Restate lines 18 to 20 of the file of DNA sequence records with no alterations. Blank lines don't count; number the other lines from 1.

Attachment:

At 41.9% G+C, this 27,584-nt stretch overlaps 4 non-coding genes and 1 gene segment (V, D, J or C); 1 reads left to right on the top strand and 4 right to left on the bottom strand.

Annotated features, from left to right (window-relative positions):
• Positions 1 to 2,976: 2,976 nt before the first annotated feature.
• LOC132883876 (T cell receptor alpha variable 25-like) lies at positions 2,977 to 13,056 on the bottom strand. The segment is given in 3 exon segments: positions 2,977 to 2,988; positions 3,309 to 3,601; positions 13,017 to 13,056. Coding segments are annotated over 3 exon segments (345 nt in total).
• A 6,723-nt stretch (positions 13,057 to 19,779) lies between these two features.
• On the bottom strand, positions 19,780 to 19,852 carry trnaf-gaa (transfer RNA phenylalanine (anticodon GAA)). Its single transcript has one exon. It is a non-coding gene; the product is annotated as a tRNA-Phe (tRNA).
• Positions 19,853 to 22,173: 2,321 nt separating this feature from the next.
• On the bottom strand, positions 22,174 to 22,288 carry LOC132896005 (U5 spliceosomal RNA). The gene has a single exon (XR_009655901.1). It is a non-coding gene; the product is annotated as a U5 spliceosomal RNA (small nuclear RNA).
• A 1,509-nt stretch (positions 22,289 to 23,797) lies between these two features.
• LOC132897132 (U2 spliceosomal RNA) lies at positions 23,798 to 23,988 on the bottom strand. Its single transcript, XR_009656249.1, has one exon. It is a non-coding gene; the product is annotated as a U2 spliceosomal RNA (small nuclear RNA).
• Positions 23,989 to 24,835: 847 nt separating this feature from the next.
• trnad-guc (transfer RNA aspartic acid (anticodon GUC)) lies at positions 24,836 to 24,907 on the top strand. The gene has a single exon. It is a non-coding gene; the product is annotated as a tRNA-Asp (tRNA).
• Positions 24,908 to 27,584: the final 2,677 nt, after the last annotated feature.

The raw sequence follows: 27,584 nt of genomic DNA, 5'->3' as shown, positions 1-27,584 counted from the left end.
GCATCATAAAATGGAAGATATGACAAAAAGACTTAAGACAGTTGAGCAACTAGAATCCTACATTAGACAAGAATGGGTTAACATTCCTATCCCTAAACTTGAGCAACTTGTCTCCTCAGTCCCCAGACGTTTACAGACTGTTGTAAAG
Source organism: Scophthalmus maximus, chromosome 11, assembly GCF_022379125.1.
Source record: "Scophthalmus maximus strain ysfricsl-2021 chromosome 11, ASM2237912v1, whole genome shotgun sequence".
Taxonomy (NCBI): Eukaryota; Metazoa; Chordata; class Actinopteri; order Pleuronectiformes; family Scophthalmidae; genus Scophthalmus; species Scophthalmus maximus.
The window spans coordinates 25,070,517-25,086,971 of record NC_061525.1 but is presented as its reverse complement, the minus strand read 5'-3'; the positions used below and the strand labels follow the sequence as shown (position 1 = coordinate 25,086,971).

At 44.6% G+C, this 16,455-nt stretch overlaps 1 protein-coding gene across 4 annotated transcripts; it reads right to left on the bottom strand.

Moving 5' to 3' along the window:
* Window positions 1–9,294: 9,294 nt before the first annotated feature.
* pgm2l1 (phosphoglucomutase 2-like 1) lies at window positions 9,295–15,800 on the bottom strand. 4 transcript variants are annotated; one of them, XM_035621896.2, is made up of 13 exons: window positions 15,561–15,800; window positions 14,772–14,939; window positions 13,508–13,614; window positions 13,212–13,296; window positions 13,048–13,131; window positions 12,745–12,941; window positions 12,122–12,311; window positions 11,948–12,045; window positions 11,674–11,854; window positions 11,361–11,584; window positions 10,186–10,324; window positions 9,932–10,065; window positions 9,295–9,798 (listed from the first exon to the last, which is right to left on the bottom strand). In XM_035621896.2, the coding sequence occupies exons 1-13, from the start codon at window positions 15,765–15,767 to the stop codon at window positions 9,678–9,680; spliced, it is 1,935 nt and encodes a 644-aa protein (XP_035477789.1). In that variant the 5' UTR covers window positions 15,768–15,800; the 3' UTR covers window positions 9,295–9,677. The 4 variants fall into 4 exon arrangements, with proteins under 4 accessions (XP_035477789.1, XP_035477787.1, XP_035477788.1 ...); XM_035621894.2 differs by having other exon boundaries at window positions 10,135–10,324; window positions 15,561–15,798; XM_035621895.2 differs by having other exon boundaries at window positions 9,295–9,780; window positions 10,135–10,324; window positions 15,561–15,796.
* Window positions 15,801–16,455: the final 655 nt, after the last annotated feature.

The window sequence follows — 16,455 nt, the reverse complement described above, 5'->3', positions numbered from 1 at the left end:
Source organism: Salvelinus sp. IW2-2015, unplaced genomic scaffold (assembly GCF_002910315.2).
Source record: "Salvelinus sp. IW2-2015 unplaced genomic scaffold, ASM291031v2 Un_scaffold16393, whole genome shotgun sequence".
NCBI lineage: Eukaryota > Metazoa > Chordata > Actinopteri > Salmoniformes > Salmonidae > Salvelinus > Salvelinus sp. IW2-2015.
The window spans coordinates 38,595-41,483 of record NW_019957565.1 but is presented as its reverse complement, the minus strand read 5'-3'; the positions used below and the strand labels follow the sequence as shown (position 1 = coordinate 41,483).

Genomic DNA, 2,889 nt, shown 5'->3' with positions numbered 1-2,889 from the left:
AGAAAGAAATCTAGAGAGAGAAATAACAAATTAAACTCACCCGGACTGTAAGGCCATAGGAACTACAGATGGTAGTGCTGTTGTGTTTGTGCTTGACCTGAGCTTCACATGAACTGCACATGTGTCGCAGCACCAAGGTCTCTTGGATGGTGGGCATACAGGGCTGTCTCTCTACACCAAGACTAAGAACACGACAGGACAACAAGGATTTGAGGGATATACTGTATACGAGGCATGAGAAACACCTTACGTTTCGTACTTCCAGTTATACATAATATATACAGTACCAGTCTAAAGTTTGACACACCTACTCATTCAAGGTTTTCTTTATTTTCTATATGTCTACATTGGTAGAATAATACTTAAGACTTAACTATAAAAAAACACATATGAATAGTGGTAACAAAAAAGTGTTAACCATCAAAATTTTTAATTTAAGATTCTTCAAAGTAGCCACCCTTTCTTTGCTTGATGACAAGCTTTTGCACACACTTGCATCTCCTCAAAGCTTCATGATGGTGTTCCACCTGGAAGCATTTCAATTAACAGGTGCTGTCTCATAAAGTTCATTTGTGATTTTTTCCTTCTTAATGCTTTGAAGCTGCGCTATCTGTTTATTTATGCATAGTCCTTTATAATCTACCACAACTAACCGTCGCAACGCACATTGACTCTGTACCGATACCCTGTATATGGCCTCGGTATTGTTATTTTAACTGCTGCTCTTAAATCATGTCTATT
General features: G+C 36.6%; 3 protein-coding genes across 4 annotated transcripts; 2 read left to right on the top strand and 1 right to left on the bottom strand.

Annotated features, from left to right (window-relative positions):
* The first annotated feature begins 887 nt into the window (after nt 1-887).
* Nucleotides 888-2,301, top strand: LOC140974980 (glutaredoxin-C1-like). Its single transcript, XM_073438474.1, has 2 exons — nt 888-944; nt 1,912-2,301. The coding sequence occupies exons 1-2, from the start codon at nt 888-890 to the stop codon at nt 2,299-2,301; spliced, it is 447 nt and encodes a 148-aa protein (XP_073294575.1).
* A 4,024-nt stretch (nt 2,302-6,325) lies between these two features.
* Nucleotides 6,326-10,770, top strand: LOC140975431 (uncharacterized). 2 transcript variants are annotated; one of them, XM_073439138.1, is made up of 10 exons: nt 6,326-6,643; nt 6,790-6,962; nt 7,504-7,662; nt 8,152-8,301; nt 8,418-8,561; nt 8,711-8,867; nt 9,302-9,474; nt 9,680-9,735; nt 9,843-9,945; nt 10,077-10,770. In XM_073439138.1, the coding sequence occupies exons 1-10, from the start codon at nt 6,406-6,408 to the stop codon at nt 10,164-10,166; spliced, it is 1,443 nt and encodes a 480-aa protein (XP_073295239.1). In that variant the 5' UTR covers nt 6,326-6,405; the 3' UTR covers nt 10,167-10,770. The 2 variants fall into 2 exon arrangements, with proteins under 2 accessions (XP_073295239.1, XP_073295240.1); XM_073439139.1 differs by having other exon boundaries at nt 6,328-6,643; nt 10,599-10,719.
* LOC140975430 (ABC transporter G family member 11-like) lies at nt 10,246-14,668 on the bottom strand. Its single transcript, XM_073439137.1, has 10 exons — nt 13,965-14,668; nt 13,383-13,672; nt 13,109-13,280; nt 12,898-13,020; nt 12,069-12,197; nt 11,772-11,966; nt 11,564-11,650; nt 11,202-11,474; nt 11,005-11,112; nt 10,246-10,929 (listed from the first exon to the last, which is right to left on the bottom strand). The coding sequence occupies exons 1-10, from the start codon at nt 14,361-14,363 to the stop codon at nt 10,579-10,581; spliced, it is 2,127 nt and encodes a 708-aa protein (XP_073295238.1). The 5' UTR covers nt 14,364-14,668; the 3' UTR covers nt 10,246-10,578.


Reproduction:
Taxonomy (NCBI): Eukaryota; Metazoa; Chordata; class Actinopteri; order Pleuronectiformes; family Scophthalmidae; genus Scophthalmus; species Scophthalmus maximus.
The window spans coordinates 25,070,517-25,086,971 of record NC_061525.1 but is presented as its reverse complement, the minus strand read 5'-3'; the positions used below and the strand labels follow the sequence as shown (position 1 = coordinate 25,086,971).

At 44.6% G+C, this 16,455-nt stretch overlaps 1 protein-coding gene across 4 annotated transcripts; it reads right to left on the bottom strand.